Channelled ‘lessons’ from spirit guides and teachers with answers to understanding how the “Change of the Earth” is happening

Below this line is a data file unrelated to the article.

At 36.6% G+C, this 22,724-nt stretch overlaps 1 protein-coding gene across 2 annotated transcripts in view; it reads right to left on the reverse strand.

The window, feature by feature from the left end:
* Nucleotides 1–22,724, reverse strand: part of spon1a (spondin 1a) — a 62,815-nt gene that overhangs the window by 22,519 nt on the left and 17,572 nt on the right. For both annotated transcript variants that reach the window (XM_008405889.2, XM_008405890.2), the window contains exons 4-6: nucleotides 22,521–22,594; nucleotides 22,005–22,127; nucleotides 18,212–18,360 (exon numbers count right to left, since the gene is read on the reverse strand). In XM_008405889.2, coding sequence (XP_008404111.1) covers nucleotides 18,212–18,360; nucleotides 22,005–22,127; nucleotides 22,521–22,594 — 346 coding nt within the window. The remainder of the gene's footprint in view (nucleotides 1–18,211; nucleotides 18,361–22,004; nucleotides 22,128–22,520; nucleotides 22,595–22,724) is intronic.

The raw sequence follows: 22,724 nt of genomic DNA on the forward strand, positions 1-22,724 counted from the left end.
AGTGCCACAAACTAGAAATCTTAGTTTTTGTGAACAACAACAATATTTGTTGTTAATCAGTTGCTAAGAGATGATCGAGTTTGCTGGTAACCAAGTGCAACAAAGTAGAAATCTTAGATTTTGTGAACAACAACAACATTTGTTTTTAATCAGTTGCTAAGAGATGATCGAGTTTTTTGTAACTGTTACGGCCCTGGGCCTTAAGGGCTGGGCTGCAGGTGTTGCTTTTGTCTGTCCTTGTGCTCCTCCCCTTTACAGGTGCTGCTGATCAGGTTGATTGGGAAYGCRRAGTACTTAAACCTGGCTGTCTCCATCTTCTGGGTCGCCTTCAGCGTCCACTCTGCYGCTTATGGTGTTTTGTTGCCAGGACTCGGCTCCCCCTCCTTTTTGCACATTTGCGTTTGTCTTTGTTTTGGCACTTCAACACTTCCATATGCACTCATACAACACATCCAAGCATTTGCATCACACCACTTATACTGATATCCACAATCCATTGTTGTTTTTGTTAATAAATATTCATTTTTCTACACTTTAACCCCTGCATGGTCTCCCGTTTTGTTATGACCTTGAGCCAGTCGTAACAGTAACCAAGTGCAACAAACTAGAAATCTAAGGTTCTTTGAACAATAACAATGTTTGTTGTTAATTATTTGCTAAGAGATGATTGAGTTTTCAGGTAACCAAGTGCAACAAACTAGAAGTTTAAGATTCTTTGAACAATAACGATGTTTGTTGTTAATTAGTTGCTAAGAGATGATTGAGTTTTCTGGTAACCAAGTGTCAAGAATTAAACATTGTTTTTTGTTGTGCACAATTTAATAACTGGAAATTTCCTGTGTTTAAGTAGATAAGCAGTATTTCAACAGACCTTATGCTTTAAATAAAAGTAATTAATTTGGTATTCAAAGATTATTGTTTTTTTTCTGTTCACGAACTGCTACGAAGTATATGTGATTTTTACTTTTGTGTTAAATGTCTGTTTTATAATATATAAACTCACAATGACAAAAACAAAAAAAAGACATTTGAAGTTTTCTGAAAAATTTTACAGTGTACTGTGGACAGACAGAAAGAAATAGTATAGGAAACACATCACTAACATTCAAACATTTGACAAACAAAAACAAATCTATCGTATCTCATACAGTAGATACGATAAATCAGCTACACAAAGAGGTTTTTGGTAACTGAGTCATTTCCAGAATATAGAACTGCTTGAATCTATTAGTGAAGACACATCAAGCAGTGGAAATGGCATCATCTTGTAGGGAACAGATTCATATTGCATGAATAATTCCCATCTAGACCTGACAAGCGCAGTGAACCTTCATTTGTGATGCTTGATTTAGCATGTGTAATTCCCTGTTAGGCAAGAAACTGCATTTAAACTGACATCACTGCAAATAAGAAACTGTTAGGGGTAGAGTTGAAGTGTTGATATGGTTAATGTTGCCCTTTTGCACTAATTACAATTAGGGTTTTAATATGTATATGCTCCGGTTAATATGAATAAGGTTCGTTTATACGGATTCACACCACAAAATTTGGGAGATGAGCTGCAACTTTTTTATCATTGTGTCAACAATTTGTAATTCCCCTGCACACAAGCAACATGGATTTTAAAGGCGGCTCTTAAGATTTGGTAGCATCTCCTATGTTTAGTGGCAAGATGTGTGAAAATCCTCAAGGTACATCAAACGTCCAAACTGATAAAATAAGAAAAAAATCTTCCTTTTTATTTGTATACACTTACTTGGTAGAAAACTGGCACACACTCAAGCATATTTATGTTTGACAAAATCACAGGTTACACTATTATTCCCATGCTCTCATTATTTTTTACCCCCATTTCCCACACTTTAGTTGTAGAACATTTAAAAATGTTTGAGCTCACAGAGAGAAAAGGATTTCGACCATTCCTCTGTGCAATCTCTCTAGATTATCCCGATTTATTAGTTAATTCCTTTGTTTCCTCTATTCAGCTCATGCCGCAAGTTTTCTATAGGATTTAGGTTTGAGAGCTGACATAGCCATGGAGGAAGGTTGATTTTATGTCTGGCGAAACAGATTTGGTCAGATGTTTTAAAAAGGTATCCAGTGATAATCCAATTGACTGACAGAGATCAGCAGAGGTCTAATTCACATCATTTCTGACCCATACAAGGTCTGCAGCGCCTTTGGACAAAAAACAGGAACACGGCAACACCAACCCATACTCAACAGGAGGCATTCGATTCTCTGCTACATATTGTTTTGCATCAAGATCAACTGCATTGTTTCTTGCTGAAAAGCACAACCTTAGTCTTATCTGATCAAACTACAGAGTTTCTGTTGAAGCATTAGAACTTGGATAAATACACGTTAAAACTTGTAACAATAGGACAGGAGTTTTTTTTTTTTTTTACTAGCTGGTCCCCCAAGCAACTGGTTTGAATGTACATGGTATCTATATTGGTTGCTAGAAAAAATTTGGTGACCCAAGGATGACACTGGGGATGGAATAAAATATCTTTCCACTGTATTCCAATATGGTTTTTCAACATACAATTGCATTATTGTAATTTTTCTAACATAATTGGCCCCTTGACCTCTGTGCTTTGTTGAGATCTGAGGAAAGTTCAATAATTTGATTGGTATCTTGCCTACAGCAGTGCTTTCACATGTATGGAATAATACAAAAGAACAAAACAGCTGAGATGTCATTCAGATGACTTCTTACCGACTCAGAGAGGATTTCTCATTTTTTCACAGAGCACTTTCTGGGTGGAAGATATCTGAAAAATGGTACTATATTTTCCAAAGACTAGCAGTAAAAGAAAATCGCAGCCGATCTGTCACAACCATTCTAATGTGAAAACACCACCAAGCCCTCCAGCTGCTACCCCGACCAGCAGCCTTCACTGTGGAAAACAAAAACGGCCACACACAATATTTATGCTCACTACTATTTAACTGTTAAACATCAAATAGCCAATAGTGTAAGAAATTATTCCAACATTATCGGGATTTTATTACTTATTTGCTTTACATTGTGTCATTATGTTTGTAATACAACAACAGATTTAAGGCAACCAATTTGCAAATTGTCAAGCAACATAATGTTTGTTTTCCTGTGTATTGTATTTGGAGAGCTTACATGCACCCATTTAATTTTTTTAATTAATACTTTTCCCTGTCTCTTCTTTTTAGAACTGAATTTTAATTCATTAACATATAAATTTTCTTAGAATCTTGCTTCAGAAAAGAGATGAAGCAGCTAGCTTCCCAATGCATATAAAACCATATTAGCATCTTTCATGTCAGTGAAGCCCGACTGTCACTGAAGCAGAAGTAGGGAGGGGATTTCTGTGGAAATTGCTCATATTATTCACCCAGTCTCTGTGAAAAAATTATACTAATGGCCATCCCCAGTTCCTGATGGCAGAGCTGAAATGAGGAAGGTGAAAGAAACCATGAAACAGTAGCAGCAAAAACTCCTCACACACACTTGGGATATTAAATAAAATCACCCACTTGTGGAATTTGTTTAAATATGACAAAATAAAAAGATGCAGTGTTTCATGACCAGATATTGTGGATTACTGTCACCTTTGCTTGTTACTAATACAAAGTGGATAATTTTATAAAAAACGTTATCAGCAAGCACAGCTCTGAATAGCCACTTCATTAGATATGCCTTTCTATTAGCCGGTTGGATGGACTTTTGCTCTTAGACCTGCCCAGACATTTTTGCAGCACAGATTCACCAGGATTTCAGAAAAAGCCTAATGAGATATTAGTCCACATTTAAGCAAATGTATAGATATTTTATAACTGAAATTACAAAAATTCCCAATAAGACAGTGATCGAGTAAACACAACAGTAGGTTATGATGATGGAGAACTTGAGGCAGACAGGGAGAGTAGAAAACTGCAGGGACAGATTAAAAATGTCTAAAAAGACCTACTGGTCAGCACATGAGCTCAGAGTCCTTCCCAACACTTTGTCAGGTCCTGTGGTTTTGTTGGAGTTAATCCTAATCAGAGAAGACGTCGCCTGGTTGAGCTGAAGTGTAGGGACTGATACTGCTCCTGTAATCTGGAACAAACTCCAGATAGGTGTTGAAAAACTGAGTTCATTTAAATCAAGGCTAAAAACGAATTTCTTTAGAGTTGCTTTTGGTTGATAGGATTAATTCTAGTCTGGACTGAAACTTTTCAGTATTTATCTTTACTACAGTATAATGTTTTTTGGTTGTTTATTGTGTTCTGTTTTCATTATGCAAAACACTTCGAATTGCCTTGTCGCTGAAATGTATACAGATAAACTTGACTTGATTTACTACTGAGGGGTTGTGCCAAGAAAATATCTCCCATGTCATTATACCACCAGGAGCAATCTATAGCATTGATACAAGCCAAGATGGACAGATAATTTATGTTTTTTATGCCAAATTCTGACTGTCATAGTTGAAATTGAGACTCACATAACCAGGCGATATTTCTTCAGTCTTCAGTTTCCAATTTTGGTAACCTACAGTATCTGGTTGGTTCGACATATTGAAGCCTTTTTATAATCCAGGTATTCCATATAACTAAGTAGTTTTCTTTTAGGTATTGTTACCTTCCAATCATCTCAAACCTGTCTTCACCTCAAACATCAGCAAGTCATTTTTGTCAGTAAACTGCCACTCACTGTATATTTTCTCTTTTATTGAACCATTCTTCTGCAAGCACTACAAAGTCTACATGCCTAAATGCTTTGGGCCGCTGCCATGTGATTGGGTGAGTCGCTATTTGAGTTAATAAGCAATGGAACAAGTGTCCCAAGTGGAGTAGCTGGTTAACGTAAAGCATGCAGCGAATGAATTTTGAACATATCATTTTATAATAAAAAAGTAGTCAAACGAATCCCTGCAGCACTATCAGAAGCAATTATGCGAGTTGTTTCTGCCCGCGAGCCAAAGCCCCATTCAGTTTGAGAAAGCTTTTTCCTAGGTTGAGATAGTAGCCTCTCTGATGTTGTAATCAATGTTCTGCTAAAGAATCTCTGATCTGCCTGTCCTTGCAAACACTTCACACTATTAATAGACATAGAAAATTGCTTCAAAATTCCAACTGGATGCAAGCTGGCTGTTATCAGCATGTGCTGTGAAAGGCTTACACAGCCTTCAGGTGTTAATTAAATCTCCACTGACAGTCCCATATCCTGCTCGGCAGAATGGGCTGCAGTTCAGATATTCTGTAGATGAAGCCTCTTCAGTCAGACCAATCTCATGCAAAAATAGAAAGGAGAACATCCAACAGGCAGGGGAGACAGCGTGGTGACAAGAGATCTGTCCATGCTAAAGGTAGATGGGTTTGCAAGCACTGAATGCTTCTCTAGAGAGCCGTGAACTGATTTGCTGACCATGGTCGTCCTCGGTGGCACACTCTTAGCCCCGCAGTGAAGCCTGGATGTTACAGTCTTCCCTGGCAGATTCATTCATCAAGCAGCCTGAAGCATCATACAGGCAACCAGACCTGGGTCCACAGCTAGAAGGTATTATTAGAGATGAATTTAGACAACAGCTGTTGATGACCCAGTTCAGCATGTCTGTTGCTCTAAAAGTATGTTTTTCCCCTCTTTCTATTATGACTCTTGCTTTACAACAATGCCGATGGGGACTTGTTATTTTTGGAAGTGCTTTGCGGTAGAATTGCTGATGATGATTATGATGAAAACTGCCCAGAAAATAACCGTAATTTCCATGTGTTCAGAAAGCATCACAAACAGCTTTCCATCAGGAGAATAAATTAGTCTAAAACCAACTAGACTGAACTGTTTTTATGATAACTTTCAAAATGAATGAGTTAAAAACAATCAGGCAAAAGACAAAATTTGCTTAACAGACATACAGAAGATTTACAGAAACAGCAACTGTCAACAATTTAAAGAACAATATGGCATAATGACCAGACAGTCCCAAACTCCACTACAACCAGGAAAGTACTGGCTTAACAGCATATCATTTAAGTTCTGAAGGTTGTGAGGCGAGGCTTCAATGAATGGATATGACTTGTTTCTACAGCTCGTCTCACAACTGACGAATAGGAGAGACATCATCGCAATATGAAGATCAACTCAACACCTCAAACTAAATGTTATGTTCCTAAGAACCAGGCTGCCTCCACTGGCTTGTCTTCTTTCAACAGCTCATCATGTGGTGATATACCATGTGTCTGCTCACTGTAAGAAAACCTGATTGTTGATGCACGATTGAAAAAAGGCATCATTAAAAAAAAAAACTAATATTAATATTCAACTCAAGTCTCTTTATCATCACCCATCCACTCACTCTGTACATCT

In this one there are four of us in meditation: myself, (that’s Geoff), my wife Verna, plus Luke, who gives energy, and Miriam. A Guide will be channeling through Miriam, called Mr. Wu. I will be seeing the lessons, or adventures, and Mr. Wu will make any corrections, clarify, and basically fill in the gaps. Geoff: I started off looking upward, through the branches of a tree –blue sky above. And, I’m looking upwards from a grave. It’s somebody that’s been buried in the woods beneath the tree, and there are autumn leaves on the ground but there are green leaves on the tree. Quite a nice area – sort of like an English wood. Could be Australia. Miriam (Mr Wu) It is New Zealand. Geoff: Oh, welcome! Miriam (Mr Wu) This is Mr. Wu speaking. Geoff: Ah, welcome – thank you. I now lie back in this grave to find out who it belongs to. It was a ritual killing by Maoris. Miriam (Mr Wu) Yes, you are right. Geoff: But it was quite a long time ago. The person who died there was – Captain Cook?? Miriam (Mr Wu) Yes. Geoff: And I can see a sailing ship in the bay, and I can see he was stabbed to death with spears and then buried there. The reason that he was killed was fear. The Maoris were quite primitive, and they hadn’t seen such a big boat before. And the people upon the boat were white-skinned, and they were the first, and also the crew were very rough, rough and ready. Miriam (Mr Wu) Very coarse they were. Geoff: Coarse. The Maoris are, or were, a very close-knit community that had time for each other, and everyone looked after each other, and it was a very peaceful existence. And when Cook landed there, and threatened this peaceful existence, they decided that he and his crew were enemy and in their wisdom killed the Captain first, thinking that that would destroy the morale of the crew, and that they would leave. But that didn’t happen. Many crew stayed behind. Miriam (Mr Wu) Yes. Geoff: Many crew stayed behind, because they’d been at sea for so long they couldn’t face another voyage. And one person took over the ship with about a third of the crew, and they went on to Australia. The crew that stayed behind, over the years, some started to interbreed with the Maoris, and that was how the mixed race began there. The elders who ordered the killing of Captain Cook obviously believed that they were right at the time, in protecting their heritage and their tribe. It did go against the grain, because they didn’t believe in killing. This was an exceptional case. Over the years that followed, the majority regretted it, although they realised they’d made the right decision at the time. It was a group decision, not just one person. And many found some form of relief from their guilt, simply because of the fact that it was a group decision. The Maoris believed that after that, whenever bad luck came to that area, it was because the spirit of the person they killed wasn’t happy and roamed the woods in that area. And many things were blamed on this in the future. It was only a hundred or so years later, once generations had continued, new generations, that it became more of a legend and the fear was taken out of it. Now there is a stone and a monument stone, of where Cook landed, and that’s right, because I know, I’ve been there. And where he was buried is actually only about twenty yards behind this stone. Miriam (Mr Wu) Yes, it is. Geoff: Nobody has ever looked there. Miriam (Mr Wu) No. But you have a reason for going there. Geoff: I can see a lot of things and associate a lot with Captain Cook. For instance I can see the color of his uniform, and what he looked like. And his . . . Miriam (Mr Wu) And? Geoff: His uniform was blue. And he’s got white crossed whatever’s on his chest. It’s part of the uniform. The front of the jacket has some sort of frills or indentations on either side, going down the uniform to the waist. And it’s wide-collared. I can see this very, very clearly, as if I’d actually seen this before, and just remembering it. Miriam (Mr Wu) You have! That is what I wanted you to pick up. You have seen it before. Geoff: Yes, I know I’ve seen it before. I wasn’t one of the Maoris. Miriam (Mr Wu) No. Geoff: And I wasn’t one of the crew. Miriam (Mr Wu) No. Geoff: Right. From what I can see in Captain Cook, was the drive and ambition to achieve, before anybody else did. The spirit of adventure and the excitement of adventure. Geoff: The adventure that he had, you know, I can see it and sense it, so well. And there would be months and months of sea, no knowing where you were going to end up with just a calculated guess or a risk. And it was very high risk because it you didn’t find land, the crew would simply starve to death, or die of lack of water, or whatever. A whole variety of things. So being an adventurer in those days really was high risk. But why did the end come in that life so abruptly? It could only have been a single lesson at the end of it. That was the reason for his death. It’s not . . . But it seems a very little lesson, where right at the end he gets killed. Miriam (Mr Wu) It’s a lesson nevertheless. Geoff: The feeling he had inside him was of total control, of strong determination. But when he got these instructions from the government who financed these trips, from the King or Queen of the day, he was very comfortable financially, he was on an adventure which was enjoyable — and of course it’s very good for the ego, especially when you’re successful. And also financially very rewarding. The life was most enjoyable, even with the danger that was there — the danger of going somewhere where no one’s been before. Miriam (Mr Wu) Full of life. And the determination to complete a task. Geoff: Yes, which he did — what he believed was there he did find in the end. He discovered New Zealand. It’s great how I can see the picture so clearly. Miriam (Mr Wu) That is the Third Eye. Geoff: Yes. Because I can see the beach, the trees, the people, the boats, the colors. Everything is much, much clearer. And I can sense, for instance, the leaves on the ground, and the soil that’s dry and not damp, and all sorts of little things, which I couldn’t see before. Miriam (Mr Wu) This is good. Geoff: Now, there is a silver watch on a chain, belonging to Cook, which was in this uniform. And in the right-hand pocket there was a parchment, which had the official instructions from the King or Queen claiming the right to claim new territories in the name of Great Britain, or whatever it was then. Miriam (Mr Wu) Yes. It was never found, it was never found. Geoff: Then it probably is still in the uniform, and buried in the same place if it still survived physically. It is quite possible. Miriam (Mr Wu) That you will find out about another day. Geoff: Maybe I shall go over and discover it. Miriam (Mr Wu) Who knows. I am not saying – Miriam (Mr Wu) Now perhaps you will think when you rub shoulders with the hundreds of people that you know, I wonder what they have been in another life. Geoff: Yes. Miriam (Mr Wu) It makes you think, does it not? Geoff: It certainly does. Wow. All right, then let’s leave that one and we’ll go on to the next. Is there something else to see in the village before we go? Miriam (Mr Wu) Yes. I hoped you would ask. Geoff: Farther north from the spot where Cook was killed is the main village where the Maori were living, and it was a fishing village. What I’m seeing, I thought they were huts to live in, but it’s not, it’s where the fish were smoked. Miriam (Mr Wu) Yes. Geoff: It’s like a square room made out of reeds and the fish were smoked in there. So it wasn’t the camp where they lived, but simply where they smoked the fish. Miriam (Mr Wu) That is it. Very wonderful community spirit they had. Geoff: And the canoes that they fished in were just old basic dugout canoes. They have an outrigger, and sails made of a very coarse material. Not quite canvas but similar. I think it (canoe) was made out of bark strips and then covered with like a glue. It was flexible, but made all into one piece. It was resin from a tree. Miriam (Mr Wu) That’s right, from a tree. Geoff: The fishing lines that they used were made out of vines and hooks were teeth — fish teeth. Miriam (Mr Wu) You would have enjoyed fishing then. Geoff: Yes, very interesting. Plus they did a lot of diving, and also a lot more shellfish and coral and general fish around in those days. The fishing boats used to go out in a group, and there was a lot of harmony in this group. They used to pray to their god of the sea before they went fishing, and they always fished as a group- that was a very harmonious thing — the catch was shared. Very enjoyable. And they used to catch turtles as well. Miriam (Mr Wu) Yes, they did. Geoff: And they used to swim after the turtles and then attach vines to their legs and pull them back on board. There were a lot of turtles. Miriam (Mr Wu) A lot more than you would see today. But they did not catch anything just for amusement. Geoff: No. Miriam (Mr Wu) It was all for food that they catch them. Geoff: That’s right. Miriam (Mr Wu) As it should be. As it was intended. Geoff: This particular tribe specialised in fishing. The village was close by. But there were other tribes who lived inland that specialised in hunting, who would come down to the fisherman, and it was quite acceptable that they would ask for something and get it, everybody shared in those days. Miriam (Mr Wu) Yes. Geoff: And there was no great value put on anything — no monetary value. It was simply a matter of sharing and giving and a lot of socialising, Miriam (Mr Wu) And those days will be back. Yes, they will be. Geoff: Yes, that certainly would be nice. Miriam (Mr Wu) Not until man has learned to cast away the material desires that he has now. Geoff: Now I know the village is just a little bit up the road from this fishing camp. And it wasn’t at the fishing camp because of the smell of the fish and smoking all the time. And but I can’t really see the village so there is no point in me going there. Miriam (Mr Wu) Yes. Geoff: I’m looking around at the area, which I can see very clearly. And there’s nothing more now. We must leave this one and go on to the next lesson. Miriam (Mr Wu) Very pleasant beginning. Geoff: Yes. Shortly after we made this tape, which was in September ‘92, I did a bit of research at the library, and found that Cook was supposed to have gone to Hawaii where he was killed. It seemed that Spirit had given me the wrong answers……….. The next day however, in the evening’s spiritual lesson I was shown the “Well of Truth”…..and the first question I asked was about Cook. And Cook did not die in NZ. Only his uniform was buried there as part of a ritual. What Spirit were showing me was that you must learn to “sense” what is right and wrong, and not just accept it because it is from Spirit. So they deliberately misled me to show me that it can be done.